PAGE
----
During the COVID-19 pandemic, governments introduced sweeping financial measures to support the job market and prevent a wave of bankruptcies. However, this has exposed vulnerabilities as higher interest rates are amplifying borrowing costs.

This graphic shows global debt by country in 2023, based on projections from the International Monetary Fund (IMF).

Debt by Country in 2023

Below, we rank countries by their general government gross debt, or the financial liabilities owed by each country:

CountryGross Debt (B)% of World TotalDebt to GDP
🇺🇸 U.S.$33,228.934.2%123.3%
🇨🇳 China$14,691.715.1%83.0%
🇯🇵 Japan$10,797.211.1%255.2%
🇬🇧 UK$3,468.73.6%104.1%
🇫🇷 France$3,353.93.5%110.0%
🇮🇹 Italy$3,141.43.2%143.7%
🇮🇳 India$3,056.73.1%81.9%
🇩🇪 Germany$2,919.33.0%65.9%
🇨🇦 Canada$2,253.32.3%106.4%
🇧🇷 Brazil$1,873.71.9%88.1%
🇪🇸 Spain$1,697.51.7%107.3%
🇲🇽 Mexico$954.61.0%52.7%
🇰🇷 South Korea$928.11.0%54.3%
🇦🇺 Australia$875.90.9%51.9%
🇸🇬 Singapore$835.00.9%167.9%
🇧🇪 Belgium$665.20.7%106.0%
🇦🇷 Argentina$556.50.6%89.5%
🇮🇩 Indonesia$552.80.6%39.0%
🇳🇱 Netherlands$540.90.6%49.5%
🇵🇱 Poland$419.40.4%49.8%
🇬🇷 Greece$407.20.4%168.0%
🇹🇷 Türkiye$397.20.4%34.4%
🇷🇺 Russia$394.80.4%21.2%
🇦🇹 Austria$393.60.4%74.8%
🇪🇬 Egypt$369.30.4%92.7%
🇨🇭 Switzerland$357.70.4%39.5%
🇹🇭 Thailand$314.50.3%61.4%
🇮🇱 Israel$303.60.3%58.2%
🇵🇹 Portugal$299.40.3%108.3%
🇲🇾 Malaysia$288.30.3%66.9%
🇿🇦 South Africa$280.70.3%73.7%
🇵🇰 Pakistan$260.90.3%76.6%
🇸🇦 Saudi Arabia$257.70.3%24.1%
🇮🇪 Ireland$251.70.3%42.7%
🇵🇭 Philippines$250.90.3%57.6%
🇫🇮 Finland$225.00.2%73.6%
🇳🇴 Norway$204.50.2%37.4%
🇨🇴 Colombia$200.10.2%55.0%
🇹🇼 Taiwan$200.00.2%26.6%
🇸🇪 Sweden$192.90.2%32.3%
🇷🇴 Romania$178.70.2%51.0%
🇧🇩 Bangladesh$175.90.2%39.4%
🇺🇦 Ukraine$152.80.2%88.1%
🇨🇿 Czech Republic$152.20.2%45.4%
🇳🇬 Nigeria$151.30.2%38.8%
🇦🇪 UAE$149.70.2%29.4%
🇻🇳 Vietnam$147.30.2%34.0%
🇭🇺 Hungary$140.00.1%68.7%
🇨🇱 Chile$132.20.1%38.4%
🇩🇰 Denmark$126.70.1%30.1%
🇮🇶 Iraq$125.50.1%49.2%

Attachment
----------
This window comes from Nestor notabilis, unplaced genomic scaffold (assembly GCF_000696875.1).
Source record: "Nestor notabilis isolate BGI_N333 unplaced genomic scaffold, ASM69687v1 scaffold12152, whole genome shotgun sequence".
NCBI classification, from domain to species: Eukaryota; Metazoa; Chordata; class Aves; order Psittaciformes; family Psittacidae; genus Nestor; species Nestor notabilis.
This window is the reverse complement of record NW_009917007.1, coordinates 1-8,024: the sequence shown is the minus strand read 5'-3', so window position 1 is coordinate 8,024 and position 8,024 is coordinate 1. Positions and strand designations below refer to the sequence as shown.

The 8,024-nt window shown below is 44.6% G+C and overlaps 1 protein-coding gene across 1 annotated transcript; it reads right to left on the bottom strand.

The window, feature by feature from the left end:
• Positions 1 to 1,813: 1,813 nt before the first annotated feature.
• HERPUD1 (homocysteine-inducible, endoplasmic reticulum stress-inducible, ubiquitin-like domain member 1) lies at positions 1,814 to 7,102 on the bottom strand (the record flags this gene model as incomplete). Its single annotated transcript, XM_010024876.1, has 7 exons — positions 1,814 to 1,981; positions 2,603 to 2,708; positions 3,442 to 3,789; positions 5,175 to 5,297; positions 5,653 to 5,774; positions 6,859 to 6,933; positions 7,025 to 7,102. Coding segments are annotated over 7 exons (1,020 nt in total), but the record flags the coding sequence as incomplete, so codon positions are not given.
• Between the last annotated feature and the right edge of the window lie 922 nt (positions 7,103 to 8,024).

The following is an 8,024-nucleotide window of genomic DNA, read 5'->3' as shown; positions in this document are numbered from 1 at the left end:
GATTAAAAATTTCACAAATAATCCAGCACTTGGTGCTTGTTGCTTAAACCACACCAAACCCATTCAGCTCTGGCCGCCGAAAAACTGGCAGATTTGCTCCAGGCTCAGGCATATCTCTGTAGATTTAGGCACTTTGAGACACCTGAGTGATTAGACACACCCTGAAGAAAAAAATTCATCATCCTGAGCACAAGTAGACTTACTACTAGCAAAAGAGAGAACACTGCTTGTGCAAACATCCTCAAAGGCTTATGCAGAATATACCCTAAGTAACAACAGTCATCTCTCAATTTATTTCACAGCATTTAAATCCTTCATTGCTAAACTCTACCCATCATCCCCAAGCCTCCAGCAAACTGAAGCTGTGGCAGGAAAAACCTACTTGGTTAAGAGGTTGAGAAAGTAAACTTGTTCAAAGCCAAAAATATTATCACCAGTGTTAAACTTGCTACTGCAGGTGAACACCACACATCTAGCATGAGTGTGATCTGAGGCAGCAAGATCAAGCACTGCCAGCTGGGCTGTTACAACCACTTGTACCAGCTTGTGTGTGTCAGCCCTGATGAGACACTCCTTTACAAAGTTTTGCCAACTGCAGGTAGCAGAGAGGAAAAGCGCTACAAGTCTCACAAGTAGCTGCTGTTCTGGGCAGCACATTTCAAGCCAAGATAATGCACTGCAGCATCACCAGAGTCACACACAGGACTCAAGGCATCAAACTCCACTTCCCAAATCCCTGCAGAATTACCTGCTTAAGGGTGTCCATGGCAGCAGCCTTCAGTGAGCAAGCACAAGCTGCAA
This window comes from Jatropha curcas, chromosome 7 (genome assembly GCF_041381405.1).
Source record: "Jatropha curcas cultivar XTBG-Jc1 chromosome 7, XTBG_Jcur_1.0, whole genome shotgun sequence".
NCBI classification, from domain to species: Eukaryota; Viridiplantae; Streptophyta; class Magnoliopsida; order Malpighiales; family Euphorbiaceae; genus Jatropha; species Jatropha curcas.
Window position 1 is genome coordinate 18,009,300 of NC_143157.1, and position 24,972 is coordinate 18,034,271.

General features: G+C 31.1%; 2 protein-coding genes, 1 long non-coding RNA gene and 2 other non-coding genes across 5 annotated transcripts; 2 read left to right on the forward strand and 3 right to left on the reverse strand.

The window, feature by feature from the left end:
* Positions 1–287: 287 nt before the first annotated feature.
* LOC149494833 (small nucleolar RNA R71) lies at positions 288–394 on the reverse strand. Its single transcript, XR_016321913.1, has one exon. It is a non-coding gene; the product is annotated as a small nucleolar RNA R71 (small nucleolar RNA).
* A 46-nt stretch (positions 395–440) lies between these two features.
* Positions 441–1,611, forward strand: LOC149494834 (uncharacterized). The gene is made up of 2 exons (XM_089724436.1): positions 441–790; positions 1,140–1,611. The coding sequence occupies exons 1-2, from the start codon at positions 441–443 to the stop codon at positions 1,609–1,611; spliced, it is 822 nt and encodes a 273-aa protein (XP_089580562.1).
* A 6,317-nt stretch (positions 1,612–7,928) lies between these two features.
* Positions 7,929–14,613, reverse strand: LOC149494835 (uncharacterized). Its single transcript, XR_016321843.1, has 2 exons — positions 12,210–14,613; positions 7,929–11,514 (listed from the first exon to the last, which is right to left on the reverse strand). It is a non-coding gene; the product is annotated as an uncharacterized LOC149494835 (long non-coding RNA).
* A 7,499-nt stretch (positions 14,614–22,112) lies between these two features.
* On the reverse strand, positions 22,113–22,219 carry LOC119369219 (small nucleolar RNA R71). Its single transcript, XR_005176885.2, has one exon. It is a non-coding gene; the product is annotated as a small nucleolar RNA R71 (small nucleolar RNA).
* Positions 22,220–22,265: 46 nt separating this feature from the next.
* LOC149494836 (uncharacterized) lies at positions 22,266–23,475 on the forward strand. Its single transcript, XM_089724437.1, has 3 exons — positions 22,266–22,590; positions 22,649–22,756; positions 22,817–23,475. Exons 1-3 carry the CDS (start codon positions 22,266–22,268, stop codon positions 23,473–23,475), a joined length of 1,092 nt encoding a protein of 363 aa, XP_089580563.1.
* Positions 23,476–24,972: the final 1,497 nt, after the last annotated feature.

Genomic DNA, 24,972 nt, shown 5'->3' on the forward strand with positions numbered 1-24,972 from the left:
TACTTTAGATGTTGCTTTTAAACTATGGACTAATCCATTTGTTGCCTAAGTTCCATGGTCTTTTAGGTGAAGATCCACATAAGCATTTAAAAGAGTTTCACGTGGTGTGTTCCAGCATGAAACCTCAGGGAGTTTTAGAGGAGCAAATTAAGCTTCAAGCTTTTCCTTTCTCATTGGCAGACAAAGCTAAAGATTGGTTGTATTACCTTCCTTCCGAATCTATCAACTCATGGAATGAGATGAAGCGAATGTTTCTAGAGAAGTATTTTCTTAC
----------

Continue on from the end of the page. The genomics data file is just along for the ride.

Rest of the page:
🇩🇿 Algeria$123.50.1%55.1%
🇳🇿 New Zealand$115.00.1%46.1%
🇮🇷 Iran$112.10.1%30.6%
🇲🇦 Morocco$102.70.1%69.7%
🇶🇦 Qatar$97.50.1%41.4%
🇵🇪 Peru$89.70.1%33.9%
🇦🇴 Angola$79.60.1%84.9%
🇰🇪 Kenya$79.10.1%70.2%
🇸🇰 Slovakia$75.40.1%56.7%
🇩🇴 Dominican Republic$72.10.1%59.8%
🇪🇨 Ecuador$65.90.1%55.5%
🇸🇩 Sudan$65.50.1%256.0%
🇬🇭 Ghana$65.10.1%84.9%
🇰🇿 Kazakhstan$60.70.1%23.4%
🇪🇹 Ethiopia$59.00.1%37.9%
🇧🇭 Bahrain$54.50.1%121.2%
🇨🇷 Costa Rica$53.90.1%63.0%
🇭🇷 Croatia$51.20.1%63.8%
🇺🇾 Uruguay$47.00.0%61.6%
🇯🇴 Jordan$46.90.0%93.8%
🇸🇮 Slovenia$46.80.0%68.5%
🇨🇮 Côte d'Ivoire$45.10.0%56.8%
🇵🇦 Panama$43.50.0%52.8%
🇲🇲 Myanmar$43.00.0%57.5%
🇴🇲 Oman$41.40.0%38.2%
🇹🇳 Tunisia$39.90.0%77.8%
🇷🇸 Serbia$38.50.0%51.3%
🇧🇴 Bolivia$37.80.0%80.8%
🇹🇿 Tanzania$35.80.0%42.6%
🇺🇿 Uzbekistan$31.70.0%35.1%
🇿🇼 Zimbabwe$30.90.0%95.4%
🇧🇾 Belarus$30.40.0%44.1%
🇬🇹 Guatemala$29.10.0%28.3%
🇱🇹 Lithuania$28.70.0%36.1%
🇸🇻 El Salvador$25.80.0%73.0%
🇺🇬 Uganda$25.30.0%48.3%
🇸🇳 Senegal$25.20.0%81.0%
🇨🇾 Cyprus$25.20.0%78.6%
🇱🇺 Luxembourg$24.60.0%27.6%
🇭🇰 Hong Kong SAR$23.50.0%6.1%
🇧🇬 Bulgaria$21.70.0%21.0%
🇨🇲 Cameroon$20.60.0%41.9%
🇲🇿 Mozambique$19.70.0%89.7%
🇵🇷 Puerto Rico$19.60.0%16.7%
🇳🇵 Nepal$19.30.0%46.7%
🇱🇻 Latvia$18.90.0%40.6%
🇮🇸 Iceland$18.70.0%61.2%
🇵🇾 Paraguay$18.10.0%40.9%
🇱🇦 Lao P.D.R.$17.30.0%121.7%
🇭🇳 Honduras$15.70.0%46.3%
🇵🇬 Papua New Guinea$15.70.0%49.5%
🇹🇹 Trinidad and Tobago$14.60.0%52.5%
🇦🇱 Albania$14.50.0%62.9%
🇨🇬 Republic of Congo$14.10.0%97.8%
🇦🇿 Azerbaijan$14.10.0%18.2%
🇾🇪 Yemen$14.00.0%66.4%
🇯🇲 Jamaica$13.60.0%72.3%
🇲🇳 Mongolia$13.10.0%69.9%
🇧🇫 Burkina Faso$12.70.0%61.2%
🇬🇦 Gabon$12.50.0%64.9%
🇬🇪 Georgia$11.90.0%39.6%
🇲🇺 Mauritius$11.80.0%79.7%
🇦🇲 Armenia$11.80.0%47.9%
🇧🇸 Bahamas$11.70.0%84.2%
🇲🇱 Mali$11.00.0%51.8%
🇲🇹 Malta$11.00.0%54.1%
🇰🇭 Cambodia$10.90.0%35.3%
🇧🇯 Benin$10.60.0%53.0%
🇲🇼 Malawi$10.40.0%78.6%
🇪🇪 Estonia$9.00.0%21.6%
🇨🇩 Democratic Republic of Congo$9.00.0%13.3%
🇷🇼 Rwanda$8.80.0%63.3%